I'd like to 2nd the idea of either a Sugar image with Develop built-in or at least git utilities included such that Develop could be easily added to a running image.

I would also like to identify that Eclipse already has a Python plugin called PyDev which might make for another place for non-XO device owners to build activities for Sugar besides Develop. Don't get me wrong, I believe that Sugar needs an activity for developing activities but I also believe that we should leverage existing development tools outside of Sugar when they provide a rich development environment. Having recently seen Adobe's Flex2 Builder plugin for Eclipse, and other Eclipse plugins, I believe that a Sugar plugin would be of great value. Much of the initial project creation and packaging overhead could be automated and the posibility of a design/GUI-builder is there too( as in the Flex Builder ). —dlarue 15:51 28 April 2007 (PST)

must use UUID

You need to be using a UUID to identify versions. Much terrible badness can happen if you don't. Git does OK, with a moderately secure hash to protect against most troublemakers. Bzr is weak. Ideally you'd use a secure 256-bit hash.

This hits app bundles as well. Apps need to be installed by UUID, so that two apps can have the exact same name. Though slightly confusing, it'll be far less bad than arbitrarily renaming, overwriting, or blocking. Users can tolerate "the Tam Tam on the left" and "the extra Tam Tam over there" if icons dont move around needlessly.

AlbertCahalan 16:57, 25 February 2007 (EST)

other (programming) languages

Suppose the view-source button is used during boot-up. As appropriate, the OpenFirmware or LinuxBIOS source should be loaded up in the editor. These are not written in Python. It is particularly important to handle C, sh, and make. For example, Tux Paint is in C and make. It would also be good to handle Java, JavaScript, and C++. AlbertCahalan 17:06, 25 February 2007 (EST)

Since Ruby (and notably Ruby on Rails) is becoming very popular on the web and has the (from an XO point of view) added benefit of having a syntax somewhat similar to Python, it couldn't be a bad idea to add support for that as well. RoR is quickly becoming a de-facto standard of creating solid web-apps, and I could imagine a great deal of good coming from the new breed of children-hackers. OskarLissheim-Boethius 21:34, 3 March 2007 (CET)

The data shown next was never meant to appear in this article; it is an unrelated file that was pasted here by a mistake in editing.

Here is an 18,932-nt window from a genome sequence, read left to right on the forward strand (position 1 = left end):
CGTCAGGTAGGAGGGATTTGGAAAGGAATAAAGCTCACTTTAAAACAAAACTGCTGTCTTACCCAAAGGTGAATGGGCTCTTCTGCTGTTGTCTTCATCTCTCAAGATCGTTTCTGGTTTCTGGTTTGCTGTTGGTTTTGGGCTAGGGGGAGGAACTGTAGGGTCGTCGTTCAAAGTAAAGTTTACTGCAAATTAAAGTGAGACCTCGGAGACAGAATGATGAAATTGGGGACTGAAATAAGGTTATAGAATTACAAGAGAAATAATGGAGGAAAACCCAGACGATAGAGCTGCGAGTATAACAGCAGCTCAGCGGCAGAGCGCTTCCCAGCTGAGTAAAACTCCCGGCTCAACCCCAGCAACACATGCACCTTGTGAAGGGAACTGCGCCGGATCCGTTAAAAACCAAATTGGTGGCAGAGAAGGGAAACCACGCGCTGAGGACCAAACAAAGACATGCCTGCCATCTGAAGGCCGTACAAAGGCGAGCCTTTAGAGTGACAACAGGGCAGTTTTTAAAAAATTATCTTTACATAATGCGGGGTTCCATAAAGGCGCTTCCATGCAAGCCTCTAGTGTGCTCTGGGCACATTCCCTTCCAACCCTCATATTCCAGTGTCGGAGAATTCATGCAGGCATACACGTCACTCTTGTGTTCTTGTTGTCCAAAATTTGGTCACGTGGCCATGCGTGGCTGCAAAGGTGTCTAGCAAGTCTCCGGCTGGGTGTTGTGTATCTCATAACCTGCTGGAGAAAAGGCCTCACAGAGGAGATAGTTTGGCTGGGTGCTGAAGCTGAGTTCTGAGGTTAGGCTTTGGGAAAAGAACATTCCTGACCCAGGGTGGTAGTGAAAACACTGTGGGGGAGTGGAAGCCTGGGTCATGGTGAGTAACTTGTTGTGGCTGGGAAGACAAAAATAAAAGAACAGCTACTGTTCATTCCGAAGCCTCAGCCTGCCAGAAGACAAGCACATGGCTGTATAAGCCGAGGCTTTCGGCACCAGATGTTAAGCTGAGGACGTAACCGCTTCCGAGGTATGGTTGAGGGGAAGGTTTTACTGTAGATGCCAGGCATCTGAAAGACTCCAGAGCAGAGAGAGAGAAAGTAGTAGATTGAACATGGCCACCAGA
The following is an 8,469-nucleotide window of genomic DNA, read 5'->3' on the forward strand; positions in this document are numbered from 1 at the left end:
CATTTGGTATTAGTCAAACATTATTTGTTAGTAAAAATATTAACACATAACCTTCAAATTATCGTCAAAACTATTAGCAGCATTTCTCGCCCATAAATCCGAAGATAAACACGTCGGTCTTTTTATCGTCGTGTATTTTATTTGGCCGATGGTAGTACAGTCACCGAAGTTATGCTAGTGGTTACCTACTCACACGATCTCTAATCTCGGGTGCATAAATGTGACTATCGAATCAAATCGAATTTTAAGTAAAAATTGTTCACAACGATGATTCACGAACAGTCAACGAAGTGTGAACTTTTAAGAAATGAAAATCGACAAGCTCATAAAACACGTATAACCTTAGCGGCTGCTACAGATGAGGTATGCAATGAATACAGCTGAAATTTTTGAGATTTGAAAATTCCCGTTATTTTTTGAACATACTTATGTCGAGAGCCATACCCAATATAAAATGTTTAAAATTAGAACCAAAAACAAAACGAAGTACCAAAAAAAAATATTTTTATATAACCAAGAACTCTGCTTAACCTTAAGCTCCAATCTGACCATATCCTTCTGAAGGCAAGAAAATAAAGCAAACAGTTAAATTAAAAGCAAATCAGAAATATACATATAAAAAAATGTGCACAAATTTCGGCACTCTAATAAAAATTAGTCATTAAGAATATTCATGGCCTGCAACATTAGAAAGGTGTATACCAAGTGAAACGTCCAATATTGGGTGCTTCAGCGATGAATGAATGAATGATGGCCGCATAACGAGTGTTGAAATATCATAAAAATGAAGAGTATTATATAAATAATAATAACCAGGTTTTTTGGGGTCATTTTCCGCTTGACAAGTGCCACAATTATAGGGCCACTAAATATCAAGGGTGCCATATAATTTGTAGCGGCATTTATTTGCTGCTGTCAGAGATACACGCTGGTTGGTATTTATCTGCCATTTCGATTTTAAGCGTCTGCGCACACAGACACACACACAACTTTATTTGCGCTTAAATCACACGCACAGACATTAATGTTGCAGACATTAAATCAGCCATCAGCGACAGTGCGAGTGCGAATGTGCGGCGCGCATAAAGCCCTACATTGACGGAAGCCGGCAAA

Hackety Hack seems worth watching. 'Make hacking easy again, like in C64 days'. Just starting; ruby; Windows-only so far :(; real apps in a paragraph; includes lessons; attempting high availability (Wii, etc). Hackety Hack Wiki;; Talkety Talk forums.

Abiword gadget?

What if somebody tries to do formatting on source code, or include an image? Homunq 15:04, 29 July 2007 (EDT)

using part of abiword does seem a little OTT since all you really need is colouring and possibly bold - no need for variable width characters, different fonts, images, embedded objects, central or justifyed, paragraph spacing or 101 other things it's probably got - seems to me using it would just bloat things unnecessaraly.Hello1024 18:39, 9 August 2007 (EDT)
Well, "bloat" is not exactly the word, since it's in the OS already - but I agree with the point. Homunq 20:10, 9 August 2007 (EDT)

Status Update?

Hey gang, So, what's the status of the Develop activity? It would be great if this article made that clear... the paragraphs at the top of the article use the present tense, "IS" when describing what Develop will do, but the rest of the article makes it sound like this is something that isn't quite available yet or part of the project yet. It appears that the most recent comments surrounding whether or not Develop is in the image were posted in August. Will I be able to easily install and use "beta" Develop when I (theoretically) get my XO next week? Or will it come pre-installed, somehow? I am planning to use the XO to learn Python, a return to programming after many years hiatus. I've seen a couple of early guides to setting up the directories and creating a new activity, but the Develop activity looks like it would make all of that MUCH easier. --Beagley 10:19, 5 December 2007 (EST)

Current status (Dec 2007): Dormant. I hope to work on this in January, it will be my top priority, and I hope to have something bare-bones but real-world-usable by February. Currently, there is Pippy, which lets you play with python, but it has no support for creating importable libraries, so you can't go much beyond toys. Homunq 21:19, 5 December 2007 (EST)